The origin of the neon isotopes in chondrites and on Earth

Manuel Moreira, Sébastien Charnoz

Earth and Planetary Science Letters
In Press, Corrected Proof, Available online 16 November 2015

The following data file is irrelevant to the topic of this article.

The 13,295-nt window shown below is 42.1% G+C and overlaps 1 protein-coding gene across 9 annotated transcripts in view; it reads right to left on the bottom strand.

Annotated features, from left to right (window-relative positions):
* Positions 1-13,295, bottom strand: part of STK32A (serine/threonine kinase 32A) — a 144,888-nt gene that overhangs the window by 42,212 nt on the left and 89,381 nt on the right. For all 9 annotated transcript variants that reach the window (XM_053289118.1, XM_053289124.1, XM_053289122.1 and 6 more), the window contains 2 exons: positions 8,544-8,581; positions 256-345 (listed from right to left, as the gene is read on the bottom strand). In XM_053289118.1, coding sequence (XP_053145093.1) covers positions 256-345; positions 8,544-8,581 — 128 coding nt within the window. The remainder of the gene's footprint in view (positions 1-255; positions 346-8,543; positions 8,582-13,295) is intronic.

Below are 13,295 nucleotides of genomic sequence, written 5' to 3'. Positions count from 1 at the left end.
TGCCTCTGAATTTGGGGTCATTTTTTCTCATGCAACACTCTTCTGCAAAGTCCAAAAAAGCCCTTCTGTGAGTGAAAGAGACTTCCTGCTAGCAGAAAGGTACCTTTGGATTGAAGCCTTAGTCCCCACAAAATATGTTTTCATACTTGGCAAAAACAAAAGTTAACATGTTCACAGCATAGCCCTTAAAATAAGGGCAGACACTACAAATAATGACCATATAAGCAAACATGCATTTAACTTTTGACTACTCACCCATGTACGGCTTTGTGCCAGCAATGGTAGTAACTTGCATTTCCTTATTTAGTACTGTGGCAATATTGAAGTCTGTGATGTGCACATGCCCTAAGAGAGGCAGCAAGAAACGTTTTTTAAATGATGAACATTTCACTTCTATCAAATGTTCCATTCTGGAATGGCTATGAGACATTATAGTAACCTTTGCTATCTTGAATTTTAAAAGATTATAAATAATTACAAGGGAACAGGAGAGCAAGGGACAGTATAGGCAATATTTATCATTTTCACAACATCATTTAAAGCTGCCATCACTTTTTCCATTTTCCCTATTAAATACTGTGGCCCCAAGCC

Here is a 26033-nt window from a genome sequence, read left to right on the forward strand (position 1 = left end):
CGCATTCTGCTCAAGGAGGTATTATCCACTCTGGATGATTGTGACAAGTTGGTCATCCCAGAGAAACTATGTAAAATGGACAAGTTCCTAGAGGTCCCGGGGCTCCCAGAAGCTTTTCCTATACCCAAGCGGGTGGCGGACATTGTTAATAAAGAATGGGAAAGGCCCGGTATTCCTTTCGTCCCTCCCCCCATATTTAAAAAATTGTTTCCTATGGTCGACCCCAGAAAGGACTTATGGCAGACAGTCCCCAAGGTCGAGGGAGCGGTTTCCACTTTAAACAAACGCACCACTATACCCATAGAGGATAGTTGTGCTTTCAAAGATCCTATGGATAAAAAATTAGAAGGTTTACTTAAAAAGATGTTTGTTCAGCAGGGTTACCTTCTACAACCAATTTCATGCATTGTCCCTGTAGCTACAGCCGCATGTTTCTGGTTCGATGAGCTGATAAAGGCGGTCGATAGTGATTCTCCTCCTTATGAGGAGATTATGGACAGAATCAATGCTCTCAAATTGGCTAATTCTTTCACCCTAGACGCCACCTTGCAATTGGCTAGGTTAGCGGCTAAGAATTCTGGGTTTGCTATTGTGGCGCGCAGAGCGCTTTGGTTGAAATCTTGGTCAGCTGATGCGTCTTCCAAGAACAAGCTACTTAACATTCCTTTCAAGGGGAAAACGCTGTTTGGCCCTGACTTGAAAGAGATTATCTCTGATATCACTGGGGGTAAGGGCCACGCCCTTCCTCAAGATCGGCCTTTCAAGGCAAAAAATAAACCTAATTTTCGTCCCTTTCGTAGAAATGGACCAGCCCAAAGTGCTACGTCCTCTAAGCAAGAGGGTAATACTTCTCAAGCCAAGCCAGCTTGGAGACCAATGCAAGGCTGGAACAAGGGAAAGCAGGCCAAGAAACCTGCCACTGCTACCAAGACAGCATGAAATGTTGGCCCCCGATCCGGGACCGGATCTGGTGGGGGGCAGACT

“We discuss the origin of the neon isotopic signatures in chondrites and in the terrestrial mantle. There are two primary possible origins for neon in the Earth’s mantle. One origin is the dissolution of a dense primordial atmosphere with a solar composition of 20Ne/22Ne >13.4 into the mantle in a possible magma ocean stage during Earth’s accretion. The second origin, developed in this study, is that mantle neon was already in Earth’s parent bodies because of refractory grain irradiation by solar wind. We propose that solar wind implantation occurred early on dust within the accretion disk to allow such irradiation. Because solar wind implantation fractionates neon isotopes, the heavier isotopes are implanted deeper than the lighter ones because of different kinetic energies, and the process of implantation, if coupled with sputtering, leads to a steady state neon isotopic ratio (20Ne/22Ne ∼12.7) that is similar to what is observed in mantle-derived rocks (12.5–12.9), lunar soil grains (∼12.9) and certain gas-rich chondrites from all classes (enstatite, ordinary, rumuruti). Using a dust transport model in a turbulent and irradiated solar nebula, we estimated the equivalent irradiation age of a population of dust particles at three different distances from the sun (0.8, 1, 1.2 AU) and converted these ages into neon concentrations and isotopic ratios. The dust subsequently coagulated to form Earth’s parent bodies, which have the mean neon isotopic composition of the irradiated dust (non-irradiated dust is assumed to be free of neon). If this scenario of solar wind implantation coupled with sputtering in the precursors of Earth’s parent bodies is correct, it offers a simple alternative to the model of solar nebula gas incorporation by dissolution in a magma ocean.”